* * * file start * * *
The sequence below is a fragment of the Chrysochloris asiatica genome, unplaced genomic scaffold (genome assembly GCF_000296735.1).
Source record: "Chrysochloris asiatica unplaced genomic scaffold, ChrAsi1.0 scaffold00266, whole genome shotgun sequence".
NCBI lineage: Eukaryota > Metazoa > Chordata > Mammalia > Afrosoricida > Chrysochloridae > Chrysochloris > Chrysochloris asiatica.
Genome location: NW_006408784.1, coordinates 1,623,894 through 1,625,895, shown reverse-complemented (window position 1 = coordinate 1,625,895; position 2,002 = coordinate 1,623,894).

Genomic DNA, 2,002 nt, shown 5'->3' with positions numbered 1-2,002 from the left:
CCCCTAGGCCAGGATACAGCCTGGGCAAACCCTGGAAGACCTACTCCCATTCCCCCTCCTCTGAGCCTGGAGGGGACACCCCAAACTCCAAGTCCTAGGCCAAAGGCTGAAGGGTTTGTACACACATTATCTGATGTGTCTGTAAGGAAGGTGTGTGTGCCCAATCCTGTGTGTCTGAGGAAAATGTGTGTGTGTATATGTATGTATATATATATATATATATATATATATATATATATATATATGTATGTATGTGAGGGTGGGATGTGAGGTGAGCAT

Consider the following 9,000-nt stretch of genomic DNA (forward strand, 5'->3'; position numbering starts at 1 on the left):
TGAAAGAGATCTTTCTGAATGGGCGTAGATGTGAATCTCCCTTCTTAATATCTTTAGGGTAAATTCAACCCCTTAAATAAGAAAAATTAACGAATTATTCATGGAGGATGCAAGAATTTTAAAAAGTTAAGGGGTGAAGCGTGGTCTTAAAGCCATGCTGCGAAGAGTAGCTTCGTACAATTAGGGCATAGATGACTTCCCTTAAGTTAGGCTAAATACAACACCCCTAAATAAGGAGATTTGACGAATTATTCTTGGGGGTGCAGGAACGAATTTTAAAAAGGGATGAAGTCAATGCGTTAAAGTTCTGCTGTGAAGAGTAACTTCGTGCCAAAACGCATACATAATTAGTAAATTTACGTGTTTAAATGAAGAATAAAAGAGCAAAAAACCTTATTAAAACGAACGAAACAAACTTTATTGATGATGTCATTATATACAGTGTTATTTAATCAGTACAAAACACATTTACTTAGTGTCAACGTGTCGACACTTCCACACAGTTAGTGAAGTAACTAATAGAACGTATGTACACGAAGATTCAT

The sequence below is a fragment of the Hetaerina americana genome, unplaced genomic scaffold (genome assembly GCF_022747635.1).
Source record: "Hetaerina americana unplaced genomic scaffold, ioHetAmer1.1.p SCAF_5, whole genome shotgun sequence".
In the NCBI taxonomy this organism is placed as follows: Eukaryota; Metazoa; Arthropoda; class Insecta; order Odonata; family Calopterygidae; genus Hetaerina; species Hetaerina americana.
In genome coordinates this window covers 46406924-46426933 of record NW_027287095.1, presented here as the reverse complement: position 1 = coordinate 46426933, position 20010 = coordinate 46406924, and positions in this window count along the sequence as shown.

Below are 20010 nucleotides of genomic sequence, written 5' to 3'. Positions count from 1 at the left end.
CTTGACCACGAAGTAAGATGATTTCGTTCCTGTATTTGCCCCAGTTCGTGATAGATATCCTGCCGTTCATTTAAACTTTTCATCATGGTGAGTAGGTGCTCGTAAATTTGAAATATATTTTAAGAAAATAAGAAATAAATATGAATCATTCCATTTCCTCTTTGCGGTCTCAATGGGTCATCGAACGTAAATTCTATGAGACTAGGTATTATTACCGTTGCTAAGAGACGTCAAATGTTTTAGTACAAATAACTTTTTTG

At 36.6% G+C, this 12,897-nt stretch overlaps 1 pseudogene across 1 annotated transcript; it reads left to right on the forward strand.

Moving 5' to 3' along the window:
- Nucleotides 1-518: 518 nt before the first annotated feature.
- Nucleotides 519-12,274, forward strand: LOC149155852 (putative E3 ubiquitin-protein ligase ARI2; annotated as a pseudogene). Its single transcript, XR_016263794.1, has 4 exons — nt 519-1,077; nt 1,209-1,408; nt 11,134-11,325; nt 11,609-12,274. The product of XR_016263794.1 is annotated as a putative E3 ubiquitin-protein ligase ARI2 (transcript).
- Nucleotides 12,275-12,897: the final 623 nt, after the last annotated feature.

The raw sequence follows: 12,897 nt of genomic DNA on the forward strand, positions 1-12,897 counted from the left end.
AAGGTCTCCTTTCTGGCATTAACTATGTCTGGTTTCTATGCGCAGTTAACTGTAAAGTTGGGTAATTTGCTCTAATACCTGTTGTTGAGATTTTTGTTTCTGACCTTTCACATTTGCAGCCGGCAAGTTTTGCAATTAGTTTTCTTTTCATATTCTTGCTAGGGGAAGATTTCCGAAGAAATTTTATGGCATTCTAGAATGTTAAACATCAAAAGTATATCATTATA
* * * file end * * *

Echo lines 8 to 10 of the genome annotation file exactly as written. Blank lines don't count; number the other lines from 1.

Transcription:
TGAAAGAGATCTTTCTGAATGGGCGTAGATGTGAATCTCCCTTCTTAATATCTTTAGGGTAAATTCAACCCCTTAAATAAGAAAAATTAACGAATTATTCATGGAGGATGCAAGAATTTTAAAAAGTTAAGGGGTGAAGCGTGGTCTTAAAGCCATGCTGCGAAGAGTAGCTTCGTACAATTAGGGCATAGATGACTTCCCTTAAGTTAGGCTAAATACAACACCCCTAAATAAGGAGATTTGACGAATTATTCTTGGGGGTGCAGGAACGAATTTTAAAAAGGGATGAAGTCAATGCGTTAAAGTTCTGCTGTGAAGAGTAACTTCGTGCCAAAACGCATACATAATTAGTAAATTTACGTGTTTAAATGAAGAATAAAAGAGCAAAAAACCTTATTAAAACGAACGAAACAAACTTTATTGATGATGTCATTATATACAGTGTTATTTAATCAGTACAAAACACATTTACTTAGTGTCAACGTGTCGACACTTCCACACAGTTAGTGAAGTAACTAATAGAACGTATGTACACGAAGATTCAT

The sequence below is a fragment of the Hetaerina americana genome, unplaced genomic scaffold (genome assembly GCF_022747635.1).
Source record: "Hetaerina americana unplaced genomic scaffold, ioHetAmer1.1.p SCAF_5, whole genome shotgun sequence".